DD: No, we do not interfere in American politics. As I told you, I am not democrat or republican. On the other hand, maybe some people want us to be quiet now and maybe to lie, and not do anything. If somebody would ask me today, ‘what is your opinion regarding President Obama?’ I will not answer him based on what he is doing with the economy or with the job situation; that’s not my business. But if I am asked regarding Israel, I will say that President Obama made mistakes. He changed the policy of the U.S. He condemned building in Jerusalem. He forced us to enact a settlement freeze. He spoke about going back to the ’67 lines, dividing Jerusalem. All those things are new; they were not said or done at the time of Clinton and Bush, so I’m not happy about it. I will not hide this today because we have elections.
AJ: Did you see the video of the DNC convention two weeks ago, where they reinserted mention of Jerusalem as the capital of Israel?
DD: I saw that, yes.
AJ: What did you think?
DD: Embarrassing moment and I think it was a mistake to even touch this issue, but it is a continuation of the policy. President Obama said what he thinks about Jerusalem. We know what he thinks. He thinks we should compromise on Jerusalem.
AJ: You think President Obama knew about the changes to the DNC platform?
DD: I don’t know. Listen, in America everything is so organized, that usually those things are well-planned in advance. I saw the mess at the convention, and they tried to fix it. I don’t know if he knew or didn’t know, but even if he did not know about it, I think that the people who did it thought that they were serving him. And that’s bad, because they are thinking that this is the policy today.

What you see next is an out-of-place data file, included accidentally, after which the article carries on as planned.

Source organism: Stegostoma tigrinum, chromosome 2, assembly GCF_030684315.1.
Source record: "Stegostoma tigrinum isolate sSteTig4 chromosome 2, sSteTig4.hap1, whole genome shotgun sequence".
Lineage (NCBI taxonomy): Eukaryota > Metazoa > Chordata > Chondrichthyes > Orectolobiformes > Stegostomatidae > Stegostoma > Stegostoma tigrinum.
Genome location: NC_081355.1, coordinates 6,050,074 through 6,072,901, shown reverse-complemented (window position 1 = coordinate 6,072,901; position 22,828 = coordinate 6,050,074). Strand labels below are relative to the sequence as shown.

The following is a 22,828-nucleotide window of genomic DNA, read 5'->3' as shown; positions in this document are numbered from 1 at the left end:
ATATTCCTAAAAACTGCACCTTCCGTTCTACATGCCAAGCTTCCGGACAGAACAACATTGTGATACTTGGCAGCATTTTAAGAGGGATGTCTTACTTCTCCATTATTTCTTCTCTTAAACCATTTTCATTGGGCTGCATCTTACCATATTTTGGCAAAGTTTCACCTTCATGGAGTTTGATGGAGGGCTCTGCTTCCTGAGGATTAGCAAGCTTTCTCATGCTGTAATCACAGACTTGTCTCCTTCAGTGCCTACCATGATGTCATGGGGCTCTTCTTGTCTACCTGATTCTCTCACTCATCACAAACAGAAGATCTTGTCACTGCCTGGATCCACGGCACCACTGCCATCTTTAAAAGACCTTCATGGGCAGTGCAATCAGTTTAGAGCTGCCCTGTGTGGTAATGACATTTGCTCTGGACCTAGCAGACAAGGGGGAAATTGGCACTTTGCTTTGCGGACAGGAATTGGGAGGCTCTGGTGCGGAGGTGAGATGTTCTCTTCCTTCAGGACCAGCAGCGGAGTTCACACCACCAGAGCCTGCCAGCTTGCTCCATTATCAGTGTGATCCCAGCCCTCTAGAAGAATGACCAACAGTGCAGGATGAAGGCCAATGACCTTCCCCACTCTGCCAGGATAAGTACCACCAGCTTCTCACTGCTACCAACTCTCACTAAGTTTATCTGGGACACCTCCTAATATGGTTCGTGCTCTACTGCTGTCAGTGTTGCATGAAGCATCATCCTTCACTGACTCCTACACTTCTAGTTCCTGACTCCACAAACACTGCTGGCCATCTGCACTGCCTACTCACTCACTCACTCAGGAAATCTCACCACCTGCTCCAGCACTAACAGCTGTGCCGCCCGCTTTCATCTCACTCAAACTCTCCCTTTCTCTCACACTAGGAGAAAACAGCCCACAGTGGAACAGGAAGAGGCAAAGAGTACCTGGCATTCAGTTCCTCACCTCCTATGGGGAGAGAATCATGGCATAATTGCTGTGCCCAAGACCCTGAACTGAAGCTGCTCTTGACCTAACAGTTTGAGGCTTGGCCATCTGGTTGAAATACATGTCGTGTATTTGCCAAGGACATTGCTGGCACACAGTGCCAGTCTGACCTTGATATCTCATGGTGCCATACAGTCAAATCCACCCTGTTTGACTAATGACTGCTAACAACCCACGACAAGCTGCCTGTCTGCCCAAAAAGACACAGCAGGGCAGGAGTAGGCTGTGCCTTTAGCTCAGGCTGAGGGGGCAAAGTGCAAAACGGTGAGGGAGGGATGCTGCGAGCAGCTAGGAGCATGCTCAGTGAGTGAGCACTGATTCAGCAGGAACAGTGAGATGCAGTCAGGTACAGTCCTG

It’s symbolic, like yesterday regarding the meeting with the Prime Minister (Editor’s note: President Obama recently declined to meet with Netanyahu during his upcoming visit to the U.S.) I’m not his advisor, but in a crisis, and there’s a lot of tension on the issue of Iran, when your closest ally in the Middle East comes and wants to meet you, you should tell him, ‘Come to Washington for one hour and I will meet you.’
When I meet with people who really want to meet me and I don’t have time, I tell them come next to my house at 7:00 a.m. in the morning. I will get up before my kids go to school and sit with you. So you can find time, even if you’re in the midst of a campaign. I think it was a mistake. The fact that he didn’t pay a visit to Israel was also a mistake. He went to Egypt, Saudi Arabia and Turkey; he was in the region. Stop for two hours and say hello to Jerusalem. I don’t know what the reasoning is behind it, but if you put all of it together, the picture that you get is not a good one.
AJ: Do you think the meeting (between Netanyahu and Obama) will end up happening?
DD: I think eventually it will happen, if I had to bet on it. Politically analyzing it, for him (Obama) to deal with the issue in the next few weeks about whether he met or didn’t meet him. He’ll meet him, maybe with no cameras, and move on.
AJ: When you’re here visiting the United States and you’re speaking to different media outlets and T.V. stations promoting your book, do you get any criticism from the Prime Minister, or others in Israel saying, ‘You know, it doesn’t look good if the deputy speaker of the Knesset is saying this about Obama or that about Iran. Try to tone it down.’ Or are they happy for you to come and say whatever is on your mind?
DD: First of all, I make it clear that this is my personal opinion. I wrote the book. I did not send it to Prime Minister Netanyahu to edit. Many people read the book and edited it, but no one from the prime minister’s office. When I gave the book to the prime minister, it was a done deal. Many items in the book show that I’m not working for the prime minister – for example, the disengagement and other issues.
I think that overall, people appreciate that I understand them. I feel the value of working with the American people.